Pan. Come, come; . what need you blush? Shame's a baby. Here she is now: swear the oaths now to her, that you have sworn to me. What, are you gone again? you must be watch'd ere you be made tame, must you? come your ways, come your ways; if you draw backward we'll put you a i'th' files: Why do you not Ipeak to her? Come .draw this curtain, and let's fee your picture. Alas the day, how loth you are to ofsend daylight! as 'twere dark you'-d close looner. So, so, rub on, and kiss 7 'thy N mistress; .how now, a kiss in feefarm? build there, carpenter, the air is sweet. Nay, you shall fight your hearts out ere I part you. The faulcon * 'as good as the tercel,N for ajl the ducks i'th' river: goto, goto.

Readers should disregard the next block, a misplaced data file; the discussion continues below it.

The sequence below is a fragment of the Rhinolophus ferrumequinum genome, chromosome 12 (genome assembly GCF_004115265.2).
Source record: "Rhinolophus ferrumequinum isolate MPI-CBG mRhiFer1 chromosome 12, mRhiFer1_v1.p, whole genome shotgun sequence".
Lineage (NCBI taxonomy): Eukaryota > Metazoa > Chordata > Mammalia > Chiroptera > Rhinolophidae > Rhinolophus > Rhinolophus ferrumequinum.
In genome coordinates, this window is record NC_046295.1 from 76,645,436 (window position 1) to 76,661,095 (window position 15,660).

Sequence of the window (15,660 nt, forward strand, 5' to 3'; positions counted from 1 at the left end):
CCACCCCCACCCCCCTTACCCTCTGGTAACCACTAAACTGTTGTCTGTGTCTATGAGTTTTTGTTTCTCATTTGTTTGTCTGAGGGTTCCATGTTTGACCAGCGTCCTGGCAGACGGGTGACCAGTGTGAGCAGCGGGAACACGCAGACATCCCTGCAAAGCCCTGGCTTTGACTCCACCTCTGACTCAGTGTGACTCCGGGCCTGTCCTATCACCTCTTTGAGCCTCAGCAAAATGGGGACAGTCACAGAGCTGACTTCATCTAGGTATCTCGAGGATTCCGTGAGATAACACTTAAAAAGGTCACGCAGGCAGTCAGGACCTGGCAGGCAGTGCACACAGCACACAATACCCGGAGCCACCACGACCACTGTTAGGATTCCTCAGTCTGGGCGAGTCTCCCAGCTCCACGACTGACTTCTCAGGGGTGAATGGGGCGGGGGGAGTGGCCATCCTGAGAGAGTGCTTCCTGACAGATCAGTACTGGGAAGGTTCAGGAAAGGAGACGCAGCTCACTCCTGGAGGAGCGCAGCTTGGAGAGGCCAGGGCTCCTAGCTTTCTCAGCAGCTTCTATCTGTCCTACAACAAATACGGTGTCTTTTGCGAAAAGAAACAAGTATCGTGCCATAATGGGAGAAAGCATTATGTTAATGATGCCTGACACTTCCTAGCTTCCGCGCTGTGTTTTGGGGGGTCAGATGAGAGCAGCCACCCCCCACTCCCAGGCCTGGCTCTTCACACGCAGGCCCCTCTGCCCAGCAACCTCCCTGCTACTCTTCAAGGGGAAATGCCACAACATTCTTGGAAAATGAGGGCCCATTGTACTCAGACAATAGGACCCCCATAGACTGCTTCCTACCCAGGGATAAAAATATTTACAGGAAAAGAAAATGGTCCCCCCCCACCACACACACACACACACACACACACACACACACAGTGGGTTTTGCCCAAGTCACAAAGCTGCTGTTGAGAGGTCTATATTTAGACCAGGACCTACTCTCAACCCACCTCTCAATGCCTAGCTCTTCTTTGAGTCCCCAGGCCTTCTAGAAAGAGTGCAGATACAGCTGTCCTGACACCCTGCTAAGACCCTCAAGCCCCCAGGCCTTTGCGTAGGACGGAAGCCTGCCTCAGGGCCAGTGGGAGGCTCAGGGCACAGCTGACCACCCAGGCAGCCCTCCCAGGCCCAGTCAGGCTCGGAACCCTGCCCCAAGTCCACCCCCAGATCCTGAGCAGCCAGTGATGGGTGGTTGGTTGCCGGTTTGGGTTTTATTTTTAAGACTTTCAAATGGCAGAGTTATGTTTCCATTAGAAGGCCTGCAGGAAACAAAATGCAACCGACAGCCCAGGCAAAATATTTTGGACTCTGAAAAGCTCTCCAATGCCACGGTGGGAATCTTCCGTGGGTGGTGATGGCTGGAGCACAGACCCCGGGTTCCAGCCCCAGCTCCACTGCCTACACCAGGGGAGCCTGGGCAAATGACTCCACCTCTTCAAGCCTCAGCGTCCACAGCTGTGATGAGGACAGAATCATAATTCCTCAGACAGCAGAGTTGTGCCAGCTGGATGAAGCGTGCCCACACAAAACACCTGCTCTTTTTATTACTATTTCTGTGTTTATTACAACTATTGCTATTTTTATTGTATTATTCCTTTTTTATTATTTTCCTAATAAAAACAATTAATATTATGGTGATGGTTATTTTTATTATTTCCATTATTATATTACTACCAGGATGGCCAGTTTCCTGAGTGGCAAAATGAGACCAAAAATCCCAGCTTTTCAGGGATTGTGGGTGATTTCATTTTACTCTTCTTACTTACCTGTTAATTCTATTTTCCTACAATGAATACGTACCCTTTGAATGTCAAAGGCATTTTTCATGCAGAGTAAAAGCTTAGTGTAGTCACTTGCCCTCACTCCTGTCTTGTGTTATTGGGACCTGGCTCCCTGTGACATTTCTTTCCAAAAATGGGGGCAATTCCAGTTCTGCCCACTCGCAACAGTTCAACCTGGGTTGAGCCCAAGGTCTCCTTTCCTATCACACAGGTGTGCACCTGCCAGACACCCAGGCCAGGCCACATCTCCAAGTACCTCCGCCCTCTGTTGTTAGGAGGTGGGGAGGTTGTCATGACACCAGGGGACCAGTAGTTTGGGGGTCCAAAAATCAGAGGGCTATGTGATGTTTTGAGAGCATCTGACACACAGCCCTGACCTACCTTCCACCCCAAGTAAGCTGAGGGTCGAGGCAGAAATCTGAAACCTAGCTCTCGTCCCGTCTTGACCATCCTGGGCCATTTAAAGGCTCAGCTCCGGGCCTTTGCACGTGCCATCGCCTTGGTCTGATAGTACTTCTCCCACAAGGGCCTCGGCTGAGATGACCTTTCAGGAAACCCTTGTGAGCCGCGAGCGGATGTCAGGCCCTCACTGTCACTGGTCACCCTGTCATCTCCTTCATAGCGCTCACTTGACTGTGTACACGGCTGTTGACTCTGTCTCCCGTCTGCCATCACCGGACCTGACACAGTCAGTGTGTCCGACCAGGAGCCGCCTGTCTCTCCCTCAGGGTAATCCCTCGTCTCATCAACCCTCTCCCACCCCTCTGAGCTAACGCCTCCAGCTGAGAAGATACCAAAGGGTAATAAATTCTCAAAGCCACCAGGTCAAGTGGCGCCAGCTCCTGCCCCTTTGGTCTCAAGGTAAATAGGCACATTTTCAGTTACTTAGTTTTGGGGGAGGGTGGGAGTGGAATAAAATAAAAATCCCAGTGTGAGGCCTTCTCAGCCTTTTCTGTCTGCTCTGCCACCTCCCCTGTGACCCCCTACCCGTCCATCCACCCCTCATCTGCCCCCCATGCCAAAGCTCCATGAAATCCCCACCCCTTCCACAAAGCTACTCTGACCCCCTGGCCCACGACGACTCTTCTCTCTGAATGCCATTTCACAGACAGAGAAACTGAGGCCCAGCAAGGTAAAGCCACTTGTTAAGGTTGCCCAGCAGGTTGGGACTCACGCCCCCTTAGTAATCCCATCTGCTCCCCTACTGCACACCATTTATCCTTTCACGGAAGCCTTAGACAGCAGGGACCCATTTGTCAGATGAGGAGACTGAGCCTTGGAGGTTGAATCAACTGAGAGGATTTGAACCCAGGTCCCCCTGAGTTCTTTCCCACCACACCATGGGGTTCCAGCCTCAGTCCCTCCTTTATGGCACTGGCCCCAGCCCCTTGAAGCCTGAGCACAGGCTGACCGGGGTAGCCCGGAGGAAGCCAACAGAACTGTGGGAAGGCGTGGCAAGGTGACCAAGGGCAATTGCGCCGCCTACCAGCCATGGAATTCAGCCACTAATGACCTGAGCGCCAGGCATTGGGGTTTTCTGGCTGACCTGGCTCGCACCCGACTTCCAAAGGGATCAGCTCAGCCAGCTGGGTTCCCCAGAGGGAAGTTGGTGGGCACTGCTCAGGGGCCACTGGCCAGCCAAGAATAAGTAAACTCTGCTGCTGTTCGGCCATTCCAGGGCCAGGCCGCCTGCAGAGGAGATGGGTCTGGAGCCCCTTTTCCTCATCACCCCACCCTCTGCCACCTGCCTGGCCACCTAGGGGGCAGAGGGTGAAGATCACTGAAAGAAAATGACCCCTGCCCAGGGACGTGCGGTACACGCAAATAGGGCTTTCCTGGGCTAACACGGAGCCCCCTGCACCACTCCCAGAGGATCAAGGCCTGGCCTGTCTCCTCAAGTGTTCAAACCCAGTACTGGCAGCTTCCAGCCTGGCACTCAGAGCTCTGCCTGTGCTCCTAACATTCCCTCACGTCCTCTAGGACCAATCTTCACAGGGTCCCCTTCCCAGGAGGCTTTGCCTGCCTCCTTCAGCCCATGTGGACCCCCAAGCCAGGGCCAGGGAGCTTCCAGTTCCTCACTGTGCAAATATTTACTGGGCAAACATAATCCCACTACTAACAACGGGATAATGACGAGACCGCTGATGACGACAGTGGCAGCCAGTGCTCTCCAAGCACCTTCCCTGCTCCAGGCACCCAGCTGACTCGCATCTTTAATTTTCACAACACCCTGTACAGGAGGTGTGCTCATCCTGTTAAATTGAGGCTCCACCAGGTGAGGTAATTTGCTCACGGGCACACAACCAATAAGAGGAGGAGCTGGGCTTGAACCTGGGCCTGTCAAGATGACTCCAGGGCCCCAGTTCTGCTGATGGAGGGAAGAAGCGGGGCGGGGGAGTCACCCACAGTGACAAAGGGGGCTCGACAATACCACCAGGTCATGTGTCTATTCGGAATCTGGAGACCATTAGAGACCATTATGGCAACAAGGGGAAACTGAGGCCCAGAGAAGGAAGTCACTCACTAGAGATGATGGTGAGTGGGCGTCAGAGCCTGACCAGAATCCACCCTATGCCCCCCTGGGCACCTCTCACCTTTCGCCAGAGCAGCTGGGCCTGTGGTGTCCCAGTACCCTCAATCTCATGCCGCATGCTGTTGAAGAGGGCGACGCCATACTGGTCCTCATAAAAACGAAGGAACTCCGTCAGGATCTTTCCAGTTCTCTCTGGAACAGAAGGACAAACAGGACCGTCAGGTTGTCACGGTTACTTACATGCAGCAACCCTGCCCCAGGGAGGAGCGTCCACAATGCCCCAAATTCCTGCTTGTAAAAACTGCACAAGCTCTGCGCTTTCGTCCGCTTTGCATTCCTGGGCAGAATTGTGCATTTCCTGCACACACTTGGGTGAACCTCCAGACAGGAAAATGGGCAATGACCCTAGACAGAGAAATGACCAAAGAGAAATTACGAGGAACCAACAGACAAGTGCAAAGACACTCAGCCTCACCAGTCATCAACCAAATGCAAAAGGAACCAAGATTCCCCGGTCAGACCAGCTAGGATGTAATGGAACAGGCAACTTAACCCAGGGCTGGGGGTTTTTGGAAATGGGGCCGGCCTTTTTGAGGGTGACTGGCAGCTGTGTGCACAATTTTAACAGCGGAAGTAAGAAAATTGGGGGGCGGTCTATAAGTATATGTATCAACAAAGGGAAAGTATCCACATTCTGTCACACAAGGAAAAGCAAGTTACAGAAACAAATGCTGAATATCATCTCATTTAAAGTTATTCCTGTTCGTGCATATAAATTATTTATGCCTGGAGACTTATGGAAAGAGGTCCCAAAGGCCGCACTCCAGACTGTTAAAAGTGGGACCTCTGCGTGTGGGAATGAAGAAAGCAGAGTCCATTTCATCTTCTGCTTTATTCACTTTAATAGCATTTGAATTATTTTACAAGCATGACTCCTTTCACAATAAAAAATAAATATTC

Troi. You have bereft me of all words, Lady.

Pan. Words pay no debts, give her deeds: but /he'll bereave you of deeds too, if {he call your activity in question: what, billing again? here's in witness whereof the parties interchangeably—come in, come in, I'll go get a fire. [Exit Pandarus.

Cre. Will you walk in, my Lord?

Troi. O Creffida, how often have I wisht me thus!

Cre. Wisht, my Lord! The Gods grant—O, my Lord!

Troi. What should they grant? what makes this pretty abruption? 9 'what dreg espies my too curiousN sweet Lady in the fountain of our love?

Cre. More dregs than water,- if my sears have eyes.

'troi. Fears make devils of cherubins, they never see truly.

Cre. Blind sear, which seeing reason leads, finds saser D 4 footing

(a) Alluding to the custom of putting the men suspected os cowardice in the middle places. 7 the 8 as the tercel, 9 what too curious dreg espies my